The newly minted Indian Railways Management service can break down the silos that plague the Railways. But this will not be without its challenges
Today, there is an alphabet soup of services in Indian Railways (IR)—IRPS (Indian Railway Personnel Service), IRTS (Indian Railway Traffic Service), IRSS (Indian Railway Stores Service), IRSME (Indian Railway Service of Mechanical Engineers), IRSEE (Indian Railway Service of Electrical Engineers), IRSSE (Indian Railway Service of Signal Engineers), IRSE (Indian Railway Service of Engineers) and IRAS (Indian Railway Accounts Service). There are eight Group A services. Five—IRSME, IRSEE, IRSSE, IRSS and IRSE—are so-called technical services, recruited through an engineering service examination conducted by UPSC. Three—IRPS, IRTS and IRAS—are non-technical, recruited through the civil service examination conducted by UPSC. As of today, there are 8,401 officers, not evenly distributed across the eight services. Specifically, respective numbers are IRSE (1,958), IRSME (1,349), IRTS (1,099), IRSEE (1,074), IRSSE (971), IRAS (822), IRSS (650) and IRPS (478). Departmentalism and functioning in silos are not caused by this alphabet soup of eight services alone, but multiple services certainly contributes. Unification has been recommended by several committees—Prakash Tandon (1994), Khanna (1998), Rakesh Mohan (2001), Sam Pitroda (2012) and Bibek Debroy (2015). Prakash Tandon Committee recommended a single service. A Gupta-Narain Committee (1994), set up to examine feasibility of implementing this single service idea, questioned whether this could be done.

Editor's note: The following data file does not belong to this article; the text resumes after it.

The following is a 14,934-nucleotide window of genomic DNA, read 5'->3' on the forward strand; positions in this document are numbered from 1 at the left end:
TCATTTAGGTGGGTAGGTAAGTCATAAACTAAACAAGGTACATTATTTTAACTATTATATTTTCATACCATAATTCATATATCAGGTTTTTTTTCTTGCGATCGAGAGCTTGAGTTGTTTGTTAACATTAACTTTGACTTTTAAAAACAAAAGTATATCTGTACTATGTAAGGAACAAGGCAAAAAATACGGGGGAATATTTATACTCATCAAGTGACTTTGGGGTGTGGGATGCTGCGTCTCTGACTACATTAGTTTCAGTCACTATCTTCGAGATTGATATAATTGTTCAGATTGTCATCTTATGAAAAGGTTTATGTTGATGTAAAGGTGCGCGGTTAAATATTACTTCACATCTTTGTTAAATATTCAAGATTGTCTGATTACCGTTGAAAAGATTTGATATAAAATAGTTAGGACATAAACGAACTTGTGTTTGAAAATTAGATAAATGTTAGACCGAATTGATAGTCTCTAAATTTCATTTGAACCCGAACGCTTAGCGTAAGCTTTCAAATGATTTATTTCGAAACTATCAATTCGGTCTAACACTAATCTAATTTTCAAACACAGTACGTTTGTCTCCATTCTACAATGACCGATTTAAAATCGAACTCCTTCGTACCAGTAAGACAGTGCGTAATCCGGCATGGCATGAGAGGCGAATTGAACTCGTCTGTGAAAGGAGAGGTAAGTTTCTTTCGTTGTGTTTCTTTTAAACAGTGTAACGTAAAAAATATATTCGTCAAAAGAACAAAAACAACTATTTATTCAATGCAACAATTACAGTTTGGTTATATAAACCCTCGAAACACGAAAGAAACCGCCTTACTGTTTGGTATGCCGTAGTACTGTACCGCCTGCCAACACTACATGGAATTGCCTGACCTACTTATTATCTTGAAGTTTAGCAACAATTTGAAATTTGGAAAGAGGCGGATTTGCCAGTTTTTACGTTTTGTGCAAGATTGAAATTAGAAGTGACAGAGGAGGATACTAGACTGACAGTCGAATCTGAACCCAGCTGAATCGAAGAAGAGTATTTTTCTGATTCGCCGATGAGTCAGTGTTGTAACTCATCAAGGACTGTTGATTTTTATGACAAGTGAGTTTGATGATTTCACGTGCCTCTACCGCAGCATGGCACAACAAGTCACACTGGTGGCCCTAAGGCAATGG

The Debroy Committee found reservations of Gupta-Narain Committee were unwarranted. The Debroy Committee recommended two distinct services, technical versus non-technical, if there were two separate modes of entry, resulting in a non-homogeneous group of officers. But, in a presentation before the Debroy Committee, FROA (Federation of Railway Officers’ Associations) presented a case for a single service and entry examination, and suggested a method that could be used. “Railway Board will place indent on UPSC specifying the number of recruits needed for each discipline such as Civil/Mech/ Elec/S&T Engineers or simple graduates in any subject… After selection of pre-decided numbers from each specialisation/general subjects, they will be merged into a single IRLS (Indian Railway Service) by UPSC itself through a pre-decided formula of inter-se seniority”. This is akin to what happens with Indian Foreign Service, and there can be a new examination conducted by UPSC. An Indian Railway Management Service (IRMS) has now been announced (IRLS of the quote becomes IRMS), breaking down departmentalism and silos. For new entrants, IRMS constitutes no great problem. The details will be worked out between IR, UPSC and DOPT. But that suggestion by FROA, incorporated into Debroy Committee’s Report, suggests one way of doing this. Nor is there any great issue with vertical mobility of IRMS. To cite one method, there can be a bifurcation mid-career, say in the 14th year of service. Irrespective of educational background, officers can opt for a general management cadre and aspire to be members of the board, even CRB. With an engineering background, officers can aspire to become GMs. With parity between GMs and members, this becomes a conscious career choice. In any event, the further up the ladder one moves, the more the importance of functional specialisation vis-a-vis management skills declines.